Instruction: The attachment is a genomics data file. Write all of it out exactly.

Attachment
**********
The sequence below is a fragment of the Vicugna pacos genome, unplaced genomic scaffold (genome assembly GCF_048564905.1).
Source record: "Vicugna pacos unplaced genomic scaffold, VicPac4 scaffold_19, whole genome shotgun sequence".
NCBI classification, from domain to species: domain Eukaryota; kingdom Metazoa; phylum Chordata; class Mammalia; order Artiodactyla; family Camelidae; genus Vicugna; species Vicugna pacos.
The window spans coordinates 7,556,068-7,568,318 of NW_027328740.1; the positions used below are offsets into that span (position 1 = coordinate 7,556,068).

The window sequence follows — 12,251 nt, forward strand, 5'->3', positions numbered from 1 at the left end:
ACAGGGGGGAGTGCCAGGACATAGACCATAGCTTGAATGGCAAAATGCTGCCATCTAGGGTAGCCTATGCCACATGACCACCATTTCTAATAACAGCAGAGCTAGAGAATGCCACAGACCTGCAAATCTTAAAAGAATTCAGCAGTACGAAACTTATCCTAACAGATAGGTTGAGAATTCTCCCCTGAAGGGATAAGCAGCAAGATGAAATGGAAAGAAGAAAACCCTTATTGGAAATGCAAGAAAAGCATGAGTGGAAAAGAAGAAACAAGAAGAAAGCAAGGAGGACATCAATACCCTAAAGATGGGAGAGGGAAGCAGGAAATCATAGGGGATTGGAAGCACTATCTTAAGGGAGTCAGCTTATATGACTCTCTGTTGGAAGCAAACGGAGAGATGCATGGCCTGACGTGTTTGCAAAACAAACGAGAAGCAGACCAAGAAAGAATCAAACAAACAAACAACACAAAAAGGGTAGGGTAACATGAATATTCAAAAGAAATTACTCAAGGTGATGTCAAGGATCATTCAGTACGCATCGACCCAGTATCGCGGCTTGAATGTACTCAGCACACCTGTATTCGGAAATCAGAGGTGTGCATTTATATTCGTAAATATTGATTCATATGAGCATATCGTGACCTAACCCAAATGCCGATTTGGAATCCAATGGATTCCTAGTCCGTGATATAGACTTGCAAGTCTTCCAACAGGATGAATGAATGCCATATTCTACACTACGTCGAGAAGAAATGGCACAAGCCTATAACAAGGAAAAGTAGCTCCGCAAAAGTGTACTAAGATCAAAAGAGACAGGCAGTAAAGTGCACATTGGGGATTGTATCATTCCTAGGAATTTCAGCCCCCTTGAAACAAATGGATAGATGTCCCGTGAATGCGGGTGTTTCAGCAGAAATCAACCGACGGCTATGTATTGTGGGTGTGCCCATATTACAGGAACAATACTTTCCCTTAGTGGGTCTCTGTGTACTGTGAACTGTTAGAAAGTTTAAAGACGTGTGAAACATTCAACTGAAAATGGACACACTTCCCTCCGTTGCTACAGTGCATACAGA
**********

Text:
The sequence below is a fragment of the Vicugna pacos genome, unplaced genomic scaffold (genome assembly GCF_048564905.1).
Source record: "Vicugna pacos unplaced genomic scaffold, VicPac4 scaffold_19, whole genome shotgun sequence".
NCBI classification, from domain to species: domain Eukaryota; kingdom Metazoa; phylum Chordata; class Mammalia; order Artiodactyla; family Camelidae; genus Vicugna; species Vicugna pacos.
The window spans coordinates 7,556,068-7,568,318 of NW_027328740.1; the positions used below are offsets into that span (position 1 = coordinate 7,556,068).

The window sequence follows — 12,251 nt, forward strand, 5'->3', positions numbered from 1 at the left end:
ACAGGGGGGAGTGCCAGGACATAGACCATAGCTTGAATGGCAAAATGCTGCCATCTAGGGTAGCCTATGCCACATGACCACCATTTCTAATAACAGCAGAGCTAGAGAATGCCACAGACCTGCAAATCTTAAAAGAATTCAGCAGTACGAAACTTATCCTAACAGATAGGTTGAGAATTCTCCCCTGAAGGGATAAGCAGCAAGATGAAATGGAAAGAAGAAAACCCTTATTGGAAATGCAAGAAAAGCATGAGTGGAAAAGAAGAAACAAGAAGAAAGCAAGGAGGACATCAATACCCTAAAGATGGGAGAGGGAAGCAGGAAATCATAGGGGATTGGAAGCACTATCTTAAGGGAGTCAGCTTATATGACTCTCTGTTGGAAGCAAACGGAGAGATGCATGGCCTGACGTGTTTGCAAAACAAACGAGAAGCAGACCAAGAAAGAATCAAACAAACAAACAACACAAAAAGGGTAGGGTAACATGAATATTCAAAAGAAATTACTCAAGGTGATGTCAAGGATCATTCAGTACGCATCGACCCAGTATCGCGGCTTGAATGTACTCAGCACACCTGTATTCGGAAATCAGAGGTGTGCATTTATATTCGTAAATATTGATTCATATGAGCATATCGTGACCTAACCCAAATGCCGATTTGGAATCCAATGGATTCCTAGTCCGTGATATAGACTTGCAAGTCTTCCAACAGGATGAATGAATGCCATATTCTACACTACGTCGAGAAGAAATGGCACAAGCCTATAACAAGGAAAAGTAGCTCCGCAAAAGTGTACTAAGATCAAAAGAGACAGGCAGTAAAGTGCACATTGGGGATTGTATCATTCCTAGGAATTTCAGCCCCCTTGAAACAAATGGATAGATGTCCCGTGAATGCGGGTGTTTCAGCAGAAATCAACCGACGGCTATGTATTGTGGGTGTGCCCATATTACAGGAACAATACTTTCCCTTAGTGGGTCTCTGTGTACTGTGAACTGTTAGAAAGTTTAAAGACGTGTGAAACATTCAACTGAAAATGGACACACTTCCCTCCGTTGCTACAGTGCATACAGA